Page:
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January2014 Vol.51 Issue:      1 Table of Contents
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Prophylactic Drugs and Cytokine Levels in Migraineurs

Al Metwally A. Youssof1, Abdelazim M. Reda1, Rania S. Ismail1, Marwa S. Farhan2

Departments of Neurology1, Clinical Pathology2, Cairo University; Egypt


ABSTRACT

Background: There is considerable evidence suggesting that cytokines may play a role in mediating neurovascular inflammation associated with migraine headaches. Objective:  To investigate plasma levels of pro- and anti-inflammatory cytokines in migraineurs and healthy controls and the relationship between these levels and clinical responses   after prophylactic therapy. Methods: Fifty newly diagnosed migraine patients and 45 healthy controls were enrolled. Serum levels of pro-inflammatory (TNF-alpha and IL-6) and anti-inflammatory cytokines (IL-2, and IL-10) of migraineurs were investigated to determine the role of cytokines in migraine, and the relationship between these levels and clinical responses after prophylactic therapy with one or more of four drugs.  Results: Migraineurs had significantly higher concentrations of TNF-α and IL-6 compared with controls (for TNF-α; 1.78±0.92 (ictally) and 1.06±0.50 pg/mL (interictally) )vs. (0.64±0.60 pg/mL), p=0.003 and 0.008 respectively; for IL-6; 2.23±0.60 (ictally) and 1.17±0.49 pg/mL (interictally) vs. (0.57±0.51pg/mL), p =0.000 and 0.004, respectively .The mean IL-10 levels were found to be significantly lower in migraineurs (3.20±1.14 pg/mL (ictally) and 3.41±1.08pg/mL interictally)) than controls (5.92±1.19 pg/mL) (p =0.008 and 0.005). There were no difference in IL-2 levels between migraineurs and controls (0.14±0.12 (ictally) and 0.15± 0.13 pg/mL (interictally)) vs. (0.12±0.10 pg/mL) respectively Conclusion: Migraineurs had higher serum level of IL-6 & TNF-α and lower IL-10 levels than healthy individuals. These findings supported that cytokines may be involved in neurogenic inflammation and the pathogenesis of migraine. One of the potential mechanisms of actions of the migraine prophylaxis drugs might be related to their effects on different cytokines. [Egypt J Neurol Psychiat Neurosurg.  2014; 51(1): 79-87]

Key words: Migraine, Cytokine, Pathogenesis & Prophylactic drugs.

Correspondence to Al Metwally A. Youssof, Department of Neurology, Cairo University, Egypt.Tel.: +201006883699      E-mail:dr.metwally.clinic@gmail.com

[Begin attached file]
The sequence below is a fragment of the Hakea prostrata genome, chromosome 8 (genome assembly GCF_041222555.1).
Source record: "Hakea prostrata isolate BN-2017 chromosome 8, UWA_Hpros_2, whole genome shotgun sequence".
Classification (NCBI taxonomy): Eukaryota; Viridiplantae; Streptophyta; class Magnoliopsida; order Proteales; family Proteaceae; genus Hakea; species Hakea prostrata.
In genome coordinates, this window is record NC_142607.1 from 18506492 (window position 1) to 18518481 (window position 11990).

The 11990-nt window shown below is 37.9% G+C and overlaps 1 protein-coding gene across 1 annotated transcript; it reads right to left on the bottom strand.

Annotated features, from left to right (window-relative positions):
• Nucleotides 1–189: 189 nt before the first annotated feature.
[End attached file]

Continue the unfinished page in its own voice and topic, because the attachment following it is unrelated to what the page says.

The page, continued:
INTRODUCTION

 

Migraine is a chronic neurovascular disorder, characterized by episodic and disabling headaches with autonomic symptoms. Migraine affects 10-20% of the general population, affecting women up to four times more often than men. Although migraine is a long-known pathology accompanying mankind from the dawn of history, its pathogenesis remains unclear.1,2. There is a growing body of evidence to suggest that migraine and inflammation are linked, and often the term neurogenic inflammation is used. This idea is supported by the efficacy of non-steroidal anti-inflammatory drugs (NSAIDs) in migraine therapy as well as increased intracranial levels of inflammatory mediators during migraine attacks3.

Earlier studies in individuals with migraine provided indirect evidence for the involvement of the immune system in migraine precipitation, including its association with atopic diseases such as eczema and asthma4,5, the precipitation of migraine attacks during infections6, and the elevated frequency of subclinical and clinical infections7. Several studies have also documented

abnormalities in serum levels of complement proteins, immunoglobulins, histamine, cytokines, and immune cells in patients with migraine, however, the exact role that each of these changes play in the pathophysiology of migraine needs to be elucidated 8 . More recently, evidence indicates that cytokines may mediate pain associated with migraine 9.

Cytokines are small proteins produced by most cells in the body, which lead to multiple biologic activities that promote cell-cell interaction. Cytokines play an important role in several physiological and pathological settings, such as immunology, inflammation, and pain10.